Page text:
White rice is a pretty common staple food around the world. But according to a recent study, refined grains, like white rice, act in the same way in the body as sugar does.
Refined grains are processed very quickly, causing your blood sugar to rise quickly after eating them, too. If you do this often, it can damage your heart and blood vessels. This leads to a buildup of plaque in your arteries, which will eventually cause a heart attack if not monitored and taken care of.
Researchers in Iran studied the eating habits and health histories of Iranians, and compared the risk of heart disease among people whose diets were high in refined grains compared to whole grains, according to the American College of Cardiology.
“A diet that includes consuming a high amount of unhealthy and refined grains can be considered similar to consuming a diet containing a lot of unhealthy sugars and oils,” said Mohammad Amin Khajavi Gaskarei, MD, of the Isfahan Cardiovascular Research Center and Cardiovascular Research Institute at Isfahan University of Medical Sciences in Isfahan, Iran.
They discovered that those who ate refined grains, as which white rice is classified, were more likely to develop PCAD (premature coronary artery disease).
Premature coronary artery disease is a condition that occurs in younger adults before 45 years for males or 55 years for females.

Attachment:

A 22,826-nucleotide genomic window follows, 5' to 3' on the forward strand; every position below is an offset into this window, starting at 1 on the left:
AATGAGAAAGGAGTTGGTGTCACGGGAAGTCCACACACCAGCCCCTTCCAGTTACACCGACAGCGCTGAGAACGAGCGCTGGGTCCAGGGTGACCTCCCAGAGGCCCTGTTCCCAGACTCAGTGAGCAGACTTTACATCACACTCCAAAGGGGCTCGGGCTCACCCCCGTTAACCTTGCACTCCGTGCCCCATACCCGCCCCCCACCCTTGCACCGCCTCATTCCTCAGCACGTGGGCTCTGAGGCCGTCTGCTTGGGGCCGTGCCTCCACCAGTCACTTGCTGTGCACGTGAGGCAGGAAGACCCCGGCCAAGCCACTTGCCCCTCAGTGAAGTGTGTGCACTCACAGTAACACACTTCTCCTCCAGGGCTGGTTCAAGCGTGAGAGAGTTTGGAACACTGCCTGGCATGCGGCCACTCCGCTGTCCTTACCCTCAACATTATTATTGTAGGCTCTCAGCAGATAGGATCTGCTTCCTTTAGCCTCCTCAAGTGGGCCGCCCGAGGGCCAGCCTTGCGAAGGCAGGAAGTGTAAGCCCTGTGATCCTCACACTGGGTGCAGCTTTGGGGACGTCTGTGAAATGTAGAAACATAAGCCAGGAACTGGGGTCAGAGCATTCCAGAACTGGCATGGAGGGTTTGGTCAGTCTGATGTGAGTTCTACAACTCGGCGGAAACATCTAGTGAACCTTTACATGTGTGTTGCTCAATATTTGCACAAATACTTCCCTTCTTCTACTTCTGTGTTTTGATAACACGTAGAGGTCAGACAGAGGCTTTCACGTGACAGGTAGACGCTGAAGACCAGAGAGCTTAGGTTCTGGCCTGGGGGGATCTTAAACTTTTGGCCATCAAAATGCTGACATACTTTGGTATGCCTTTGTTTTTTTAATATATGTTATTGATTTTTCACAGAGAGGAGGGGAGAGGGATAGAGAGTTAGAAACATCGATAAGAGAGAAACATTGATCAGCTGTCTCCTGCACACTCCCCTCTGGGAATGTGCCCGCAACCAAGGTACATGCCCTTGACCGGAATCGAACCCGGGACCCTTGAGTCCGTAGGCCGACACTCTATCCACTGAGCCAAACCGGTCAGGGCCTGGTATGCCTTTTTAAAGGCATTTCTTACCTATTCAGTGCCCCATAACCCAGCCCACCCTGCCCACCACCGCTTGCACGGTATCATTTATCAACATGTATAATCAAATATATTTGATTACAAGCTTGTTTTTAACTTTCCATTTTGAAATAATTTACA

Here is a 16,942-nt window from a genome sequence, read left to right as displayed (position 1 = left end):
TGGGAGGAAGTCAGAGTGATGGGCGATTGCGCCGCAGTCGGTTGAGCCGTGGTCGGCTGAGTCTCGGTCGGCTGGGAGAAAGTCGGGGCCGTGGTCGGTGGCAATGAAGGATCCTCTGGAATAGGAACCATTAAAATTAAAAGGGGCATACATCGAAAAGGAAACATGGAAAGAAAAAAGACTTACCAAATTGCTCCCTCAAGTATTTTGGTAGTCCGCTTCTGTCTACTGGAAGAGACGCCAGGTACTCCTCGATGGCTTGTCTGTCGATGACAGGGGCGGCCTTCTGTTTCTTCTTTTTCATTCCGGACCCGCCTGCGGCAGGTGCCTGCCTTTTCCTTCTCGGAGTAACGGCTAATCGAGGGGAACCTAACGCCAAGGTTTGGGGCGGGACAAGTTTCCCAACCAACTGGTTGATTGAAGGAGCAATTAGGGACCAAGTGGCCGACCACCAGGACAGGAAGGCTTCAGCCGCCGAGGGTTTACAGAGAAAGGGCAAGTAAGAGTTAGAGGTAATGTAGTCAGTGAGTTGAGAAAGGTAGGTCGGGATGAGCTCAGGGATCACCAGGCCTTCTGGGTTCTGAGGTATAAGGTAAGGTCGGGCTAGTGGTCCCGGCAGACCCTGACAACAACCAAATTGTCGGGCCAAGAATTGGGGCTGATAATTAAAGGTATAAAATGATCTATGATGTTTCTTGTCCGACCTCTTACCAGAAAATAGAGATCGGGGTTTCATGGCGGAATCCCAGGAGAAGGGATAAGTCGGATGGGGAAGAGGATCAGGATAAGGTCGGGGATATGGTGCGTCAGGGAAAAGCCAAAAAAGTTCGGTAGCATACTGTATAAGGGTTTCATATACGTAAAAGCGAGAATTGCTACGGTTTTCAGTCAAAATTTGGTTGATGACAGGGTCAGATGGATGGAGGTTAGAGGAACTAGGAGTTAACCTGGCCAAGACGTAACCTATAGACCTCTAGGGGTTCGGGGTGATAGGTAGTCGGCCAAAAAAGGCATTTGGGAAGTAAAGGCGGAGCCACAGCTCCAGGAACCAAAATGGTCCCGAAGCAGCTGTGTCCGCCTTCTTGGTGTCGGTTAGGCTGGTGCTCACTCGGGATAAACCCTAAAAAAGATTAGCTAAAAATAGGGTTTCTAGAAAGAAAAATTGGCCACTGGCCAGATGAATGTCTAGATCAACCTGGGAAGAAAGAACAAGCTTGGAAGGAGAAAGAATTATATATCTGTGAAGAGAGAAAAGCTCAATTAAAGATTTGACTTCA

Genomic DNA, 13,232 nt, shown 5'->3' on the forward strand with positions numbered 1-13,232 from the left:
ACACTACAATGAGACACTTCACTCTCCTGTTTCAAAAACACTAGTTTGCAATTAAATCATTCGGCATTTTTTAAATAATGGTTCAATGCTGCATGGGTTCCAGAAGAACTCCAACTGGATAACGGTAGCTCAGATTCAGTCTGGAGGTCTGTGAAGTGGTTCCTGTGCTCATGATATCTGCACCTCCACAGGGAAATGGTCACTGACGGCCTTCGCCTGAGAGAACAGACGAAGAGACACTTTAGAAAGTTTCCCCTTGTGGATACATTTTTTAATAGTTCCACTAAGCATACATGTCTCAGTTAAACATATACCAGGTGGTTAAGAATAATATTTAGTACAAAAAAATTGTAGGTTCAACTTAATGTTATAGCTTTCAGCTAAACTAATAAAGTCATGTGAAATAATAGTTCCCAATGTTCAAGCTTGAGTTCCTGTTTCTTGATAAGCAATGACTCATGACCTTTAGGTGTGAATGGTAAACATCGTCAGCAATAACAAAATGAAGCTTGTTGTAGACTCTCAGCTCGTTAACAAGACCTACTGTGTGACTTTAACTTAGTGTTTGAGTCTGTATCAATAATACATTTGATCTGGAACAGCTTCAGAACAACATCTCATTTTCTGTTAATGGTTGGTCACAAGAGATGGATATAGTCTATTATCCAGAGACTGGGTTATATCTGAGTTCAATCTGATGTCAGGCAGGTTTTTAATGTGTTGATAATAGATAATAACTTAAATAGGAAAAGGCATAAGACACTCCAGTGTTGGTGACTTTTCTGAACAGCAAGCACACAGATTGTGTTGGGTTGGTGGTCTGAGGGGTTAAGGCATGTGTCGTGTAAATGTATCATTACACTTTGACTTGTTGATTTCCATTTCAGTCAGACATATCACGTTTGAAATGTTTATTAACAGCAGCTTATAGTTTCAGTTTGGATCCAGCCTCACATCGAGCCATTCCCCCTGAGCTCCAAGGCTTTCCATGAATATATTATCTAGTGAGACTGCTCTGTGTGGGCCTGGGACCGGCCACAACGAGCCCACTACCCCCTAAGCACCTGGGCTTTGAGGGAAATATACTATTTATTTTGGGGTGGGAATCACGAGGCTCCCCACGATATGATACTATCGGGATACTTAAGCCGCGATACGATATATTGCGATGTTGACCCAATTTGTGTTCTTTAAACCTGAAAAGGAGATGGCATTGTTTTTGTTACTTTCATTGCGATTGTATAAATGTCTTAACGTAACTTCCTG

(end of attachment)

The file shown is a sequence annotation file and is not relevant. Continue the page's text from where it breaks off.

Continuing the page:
The study looked at a group of 2,500 people in Iran both with and without a history of coronary artery disease, aka heart disease. The researchers asked the participants how often they ate refined sugars and grains. Refined grains are those that have been processed to a point where they lose the nutritious parts of the grain and are left over only with the starchy part, such as white rice. They found that those who ate more refined grains, like white rice, had a higher risk of premature coronary artery disease (PCAD). Interestingly enough, this is the same problem that people who eat large amounts of sweets face.
The refined grain here means that the grains are processed into a simpler flour and meal – but they lose important nutrients along the way (this includes white rice). Meanwhile, whole grains (brown rice) are the ones containing the entire grain, with all of the nutrients still intact.